A piece of relatively unknown trivia: Johnny Depp has never watched a single movie he’s in. Whether it’s one of more celebrated roles, such as ‘Ed Wood’ and ‘Edward Scissorhands,’ or his recent string of disappointments, ‘The Lone Ranger,’ and ‘Mortdecai,’ the famed character actor has never broken the rule over his 31-year career. That was until ‘Black Mass’. Depp was reportedly on his way out of the theatre when director Scott Cooper suggested he stay. Cooper, a project helm known for his command over a-list stars a la Jeff Bridges in ‘Crazy Heart,’ must have worked his magic on Depp during that Venice première, as Johnny stated ‘Black Mass’ is his favorite movie he’s seen himself in. While that verdict might be a little bias, we can assure you, Mr. Depp, that not too many people will disagree.
The plot of ‘Black Mass’ pivots on the true story of James “Whitey” Bulger (Johnny Depp), the notorious Boston gangster who walked the dangerous line between hardened criminal and FBI informant. Acting as Whitey’s liaison and close childhood friend, John Connolly (Joel Edgerton) forged the uncanny partnership that was intended to be mutually beneficial – Connolly reaps the rewards of the arrests and Whitey gets to improve his turf. Yet, with Jimmy’s already-potent relationship with his Mayor of a brother, Billy Bulger, (Benedict Cumberbatch delivering one of his finest American performances), the more dangerous Whitey becomes the more his loyalty is brought into question.
Seeing any promotional material will make it clear ‘Black Mass’ is an obvious award season bandwagon that, thankfully, boasts substance in its a-list cast. Trumping them all, however, Depp is frighteningly captivating. The actor’s deep, wide eyes compliment the criminal’s more touching moments, such as playing cards with his elderly mother, in addition to several menacing metaphorical speeches that he reminds those around him, including one notably unpredictable scene with Kevin Bacon’s Charles McGuire, about the importance of keeping your mouth shut. Validating these moments, Whitey isn’t afraid to get his hands dirty – strangling enemies with his own bare hands, and even appearing as an exterminator with an assault rifle trying to clean his streets of filthy rats. Depp embodies this newfound R-rated freedom, becoming physically invested in a handful of gruesomely grounded killings, along with a generous supply of f-bombs. This isn’t Captain Jack, folks.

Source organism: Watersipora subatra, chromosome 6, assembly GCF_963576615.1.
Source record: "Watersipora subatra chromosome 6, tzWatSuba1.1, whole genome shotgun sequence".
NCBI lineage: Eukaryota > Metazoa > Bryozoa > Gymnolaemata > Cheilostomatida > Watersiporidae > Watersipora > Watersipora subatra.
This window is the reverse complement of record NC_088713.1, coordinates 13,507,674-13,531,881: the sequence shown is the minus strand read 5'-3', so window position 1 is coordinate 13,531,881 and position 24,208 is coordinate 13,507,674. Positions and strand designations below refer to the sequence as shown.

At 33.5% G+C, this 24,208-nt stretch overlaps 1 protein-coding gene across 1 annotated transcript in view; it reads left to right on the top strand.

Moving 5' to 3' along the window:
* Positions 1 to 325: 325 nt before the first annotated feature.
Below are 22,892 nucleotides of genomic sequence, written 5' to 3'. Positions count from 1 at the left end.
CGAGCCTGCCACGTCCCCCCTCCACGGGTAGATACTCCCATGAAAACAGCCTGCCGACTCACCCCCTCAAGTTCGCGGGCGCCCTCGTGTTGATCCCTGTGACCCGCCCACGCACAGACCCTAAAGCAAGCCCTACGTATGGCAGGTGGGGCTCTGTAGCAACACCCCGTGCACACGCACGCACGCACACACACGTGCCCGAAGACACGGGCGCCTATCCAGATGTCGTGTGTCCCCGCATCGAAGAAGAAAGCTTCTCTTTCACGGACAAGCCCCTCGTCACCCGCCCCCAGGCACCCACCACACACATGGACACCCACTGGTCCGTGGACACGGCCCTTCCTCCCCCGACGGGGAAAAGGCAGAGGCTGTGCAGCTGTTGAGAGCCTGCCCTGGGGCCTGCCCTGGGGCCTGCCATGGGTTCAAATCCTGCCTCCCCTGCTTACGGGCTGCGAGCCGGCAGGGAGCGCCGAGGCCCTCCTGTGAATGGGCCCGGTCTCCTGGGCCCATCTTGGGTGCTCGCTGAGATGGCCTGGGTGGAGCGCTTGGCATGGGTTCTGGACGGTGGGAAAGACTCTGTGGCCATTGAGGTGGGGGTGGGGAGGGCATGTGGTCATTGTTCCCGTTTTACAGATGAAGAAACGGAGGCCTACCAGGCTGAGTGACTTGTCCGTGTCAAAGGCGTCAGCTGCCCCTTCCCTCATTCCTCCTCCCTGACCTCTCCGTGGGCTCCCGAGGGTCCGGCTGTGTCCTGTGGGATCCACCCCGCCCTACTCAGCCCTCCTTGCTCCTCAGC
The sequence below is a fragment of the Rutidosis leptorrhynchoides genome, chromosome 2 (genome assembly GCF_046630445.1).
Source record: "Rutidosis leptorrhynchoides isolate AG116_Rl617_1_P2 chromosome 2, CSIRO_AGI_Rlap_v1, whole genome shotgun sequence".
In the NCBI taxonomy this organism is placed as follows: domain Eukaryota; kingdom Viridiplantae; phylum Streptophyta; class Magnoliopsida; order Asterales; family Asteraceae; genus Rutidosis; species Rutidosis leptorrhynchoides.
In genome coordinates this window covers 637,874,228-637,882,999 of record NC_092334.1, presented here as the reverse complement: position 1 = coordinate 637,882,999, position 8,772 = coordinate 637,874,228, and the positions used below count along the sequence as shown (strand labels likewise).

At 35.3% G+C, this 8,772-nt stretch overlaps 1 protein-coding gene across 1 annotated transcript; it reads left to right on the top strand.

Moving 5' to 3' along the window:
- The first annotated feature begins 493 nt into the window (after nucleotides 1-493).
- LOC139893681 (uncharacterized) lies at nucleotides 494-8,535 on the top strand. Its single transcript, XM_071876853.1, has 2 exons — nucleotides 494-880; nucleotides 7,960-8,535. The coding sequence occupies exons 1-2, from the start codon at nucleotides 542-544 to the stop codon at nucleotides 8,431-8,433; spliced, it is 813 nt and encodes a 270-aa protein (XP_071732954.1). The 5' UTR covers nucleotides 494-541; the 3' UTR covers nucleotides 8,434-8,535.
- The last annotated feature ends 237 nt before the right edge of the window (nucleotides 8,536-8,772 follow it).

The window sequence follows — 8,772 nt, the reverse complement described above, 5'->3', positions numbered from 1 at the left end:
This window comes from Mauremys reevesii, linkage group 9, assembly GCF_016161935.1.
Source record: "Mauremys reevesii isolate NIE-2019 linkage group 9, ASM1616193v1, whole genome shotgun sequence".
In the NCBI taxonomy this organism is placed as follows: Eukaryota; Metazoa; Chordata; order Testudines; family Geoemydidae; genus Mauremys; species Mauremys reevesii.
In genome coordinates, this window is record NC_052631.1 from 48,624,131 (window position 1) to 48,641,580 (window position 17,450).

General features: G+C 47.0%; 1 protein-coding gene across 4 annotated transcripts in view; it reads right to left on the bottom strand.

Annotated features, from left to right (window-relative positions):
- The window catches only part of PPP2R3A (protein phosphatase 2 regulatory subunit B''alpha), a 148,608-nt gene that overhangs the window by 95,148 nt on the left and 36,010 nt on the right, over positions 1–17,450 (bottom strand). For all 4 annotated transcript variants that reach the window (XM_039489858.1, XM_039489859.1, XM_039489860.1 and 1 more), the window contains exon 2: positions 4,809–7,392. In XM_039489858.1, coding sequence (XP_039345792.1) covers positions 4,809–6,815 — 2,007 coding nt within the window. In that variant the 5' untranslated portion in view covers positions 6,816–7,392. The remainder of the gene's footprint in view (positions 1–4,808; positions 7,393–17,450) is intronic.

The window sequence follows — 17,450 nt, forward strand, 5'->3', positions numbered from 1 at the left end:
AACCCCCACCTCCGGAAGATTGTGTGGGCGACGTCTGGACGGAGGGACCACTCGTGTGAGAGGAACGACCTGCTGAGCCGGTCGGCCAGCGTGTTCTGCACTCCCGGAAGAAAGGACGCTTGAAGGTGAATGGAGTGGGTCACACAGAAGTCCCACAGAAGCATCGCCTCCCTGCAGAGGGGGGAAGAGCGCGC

Like his counterpart will likely do for lead actor contention, Edgerton will make a compelling argument for supporting cast discussions come February. Subtlety evolving his posture, stride and mannerisms Edgerton does a magnificent job in adjusting Connolly’s behavior as his fortune grows. Yet, when his character’s confidence is tested, Edgerton shines. In a torrent of noteworthy scenes that catch Connolly conflicted between the morally perplexing obligations of the law or his loyalty to his childhood brother, Edgerton emanates shaky uncertainty by enlisting a stutter that seemingly breeds in authenticity the higher the stakes become. A fantastic third-string cast aids many of these confrontations, illuminated by a fierce Julianne Nicholson adding some welcome femininity to the overbearing testosterone. Jesse Plemons, who I was for some reason convinced was Matt Damon under all that make-up, did a fine job narrating the first act and bringing more depth to his typecast henchman role. And Corey Stoll makes a disappointingly brief appearance as a new FBI head Fred Wyshak, supplying his ‘House of Cards’ brand of leadership – an element that would have livened a climatic confrontation if the narrative continued to follow his pursuit of Bulger and suspicion of Connolly.
This isn’t the only absent oddity from the script, as writers Mark Mallouk and Jez Butterworth all but neglected the business side of The Winter Hill gang. Admittedly, it’s refreshing to see a contemporary character-driven crime film but providing audiences with some sense of WHY the FBI wants Whitey in the first place (aside from post-partnership murders) is a staple of the genre, even if it’s as simple as a 5-minute voice over. Furthermore, I don’t want to provide a spoiler warning because of it’s shocking insignificance but you’ve been warned, the death of Jimmy’s sickly son is handled with such disregard that it’s merely mentioned off hand during one of Plemons’ narrations. It’s a head-scratcher of a decision seeing how some of Whitey’s most touching and relatable moments were with his son, going as far as flipping a hospital table out of frustration. So seeing his immediate reaction to the death would have provided even more empathy whilst providing Depp with the chance to show us the man behind the slick hair and leather jacket.
Still, ‘Black Mass’ inherits the crime drama and tells a unique tale with familiar elements. I don’t believe the film would have been anywhere as near as memorable without Depp’s electrifying presence and Edgerton to bring up the rear. Several script anomalies prevent ‘Black Mass’ from ranking amongst the best in the genre, but for Johnny’s comeback performance alone, it’s worth the price of admission. Just be sure to see who’s sitting beside you, the star might want a second viewing.
‘Black Mass’ receives a 4.0/5